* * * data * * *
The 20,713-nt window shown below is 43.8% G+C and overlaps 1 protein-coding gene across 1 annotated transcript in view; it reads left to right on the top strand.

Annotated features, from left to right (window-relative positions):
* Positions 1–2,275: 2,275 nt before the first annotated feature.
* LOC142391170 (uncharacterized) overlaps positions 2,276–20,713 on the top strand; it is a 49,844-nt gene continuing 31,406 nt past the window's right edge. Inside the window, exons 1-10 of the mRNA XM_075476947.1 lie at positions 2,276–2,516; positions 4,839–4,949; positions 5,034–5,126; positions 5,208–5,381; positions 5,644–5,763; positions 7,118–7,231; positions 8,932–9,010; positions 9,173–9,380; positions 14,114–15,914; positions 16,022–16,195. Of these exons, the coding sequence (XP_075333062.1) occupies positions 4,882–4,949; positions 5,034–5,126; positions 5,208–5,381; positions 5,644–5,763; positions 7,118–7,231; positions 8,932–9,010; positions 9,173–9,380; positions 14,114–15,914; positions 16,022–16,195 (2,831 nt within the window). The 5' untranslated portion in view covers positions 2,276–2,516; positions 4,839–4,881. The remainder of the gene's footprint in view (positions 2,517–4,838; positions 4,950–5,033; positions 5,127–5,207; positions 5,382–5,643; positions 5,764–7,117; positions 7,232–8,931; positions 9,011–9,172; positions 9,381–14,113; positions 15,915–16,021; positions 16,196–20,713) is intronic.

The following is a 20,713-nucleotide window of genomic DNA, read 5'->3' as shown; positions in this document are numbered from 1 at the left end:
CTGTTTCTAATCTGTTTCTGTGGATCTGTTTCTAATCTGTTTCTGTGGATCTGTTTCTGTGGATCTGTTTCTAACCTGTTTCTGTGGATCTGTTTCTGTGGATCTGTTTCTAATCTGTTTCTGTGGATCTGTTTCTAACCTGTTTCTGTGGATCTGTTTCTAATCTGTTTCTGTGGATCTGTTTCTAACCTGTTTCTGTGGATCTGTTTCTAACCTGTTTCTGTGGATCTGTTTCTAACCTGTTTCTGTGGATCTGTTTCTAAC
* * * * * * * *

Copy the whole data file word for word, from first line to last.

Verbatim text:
The 20,713-nt window shown below is 43.8% G+C and overlaps 1 protein-coding gene across 1 annotated transcript in view; it reads left to right on the top strand.

Annotated features, from left to right (window-relative positions):
* Positions 1–2,275: 2,275 nt before the first annotated feature.
* LOC142391170 (uncharacterized) overlaps positions 2,276–20,713 on the top strand; it is a 49,844-nt gene continuing 31,406 nt past the window's right edge. Inside the window, exons 1-10 of the mRNA XM_075476947.1 lie at positions 2,276–2,516; positions 4,839–4,949; positions 5,034–5,126; positions 5,208–5,381; positions 5,644–5,763; positions 7,118–7,231; positions 8,932–9,010; positions 9,173–9,380; positions 14,114–15,914; positions 16,022–16,195. Of these exons, the coding sequence (XP_075333062.1) occupies positions 4,882–4,949; positions 5,034–5,126; positions 5,208–5,381; positions 5,644–5,763; positions 7,118–7,231; positions 8,932–9,010; positions 9,173–9,380; positions 14,114–15,914; positions 16,022–16,195 (2,831 nt within the window). The 5' untranslated portion in view covers positions 2,276–2,516; positions 4,839–4,881. The remainder of the gene's footprint in view (positions 2,517–4,838; positions 4,950–5,033; positions 5,127–5,207; positions 5,382–5,643; positions 5,764–7,117; positions 7,232–8,931; positions 9,011–9,172; positions 9,381–14,113; positions 15,915–16,021; positions 16,196–20,713) is intronic.

The following is a 20,713-nucleotide window of genomic DNA, read 5'->3' as shown; positions in this document are numbered from 1 at the left end:
CTGTTTCTAATCTGTTTCTGTGGATCTGTTTCTAATCTGTTTCTGTGGATCTGTTTCTGTGGATCTGTTTCTAACCTGTTTCTGTGGATCTGTTTCTGTGGATCTGTTTCTAATCTGTTTCTGTGGATCTGTTTCTAACCTGTTTCTGTGGATCTGTTTCTAATCTGTTTCTGTGGATCTGTTTCTAACCTGTTTCTGTGGATCTGTTTCTAACCTGTTTCTGTGGATCTGTTTCTAACCTGTTTCTGTGGATCTGTTTCTAAC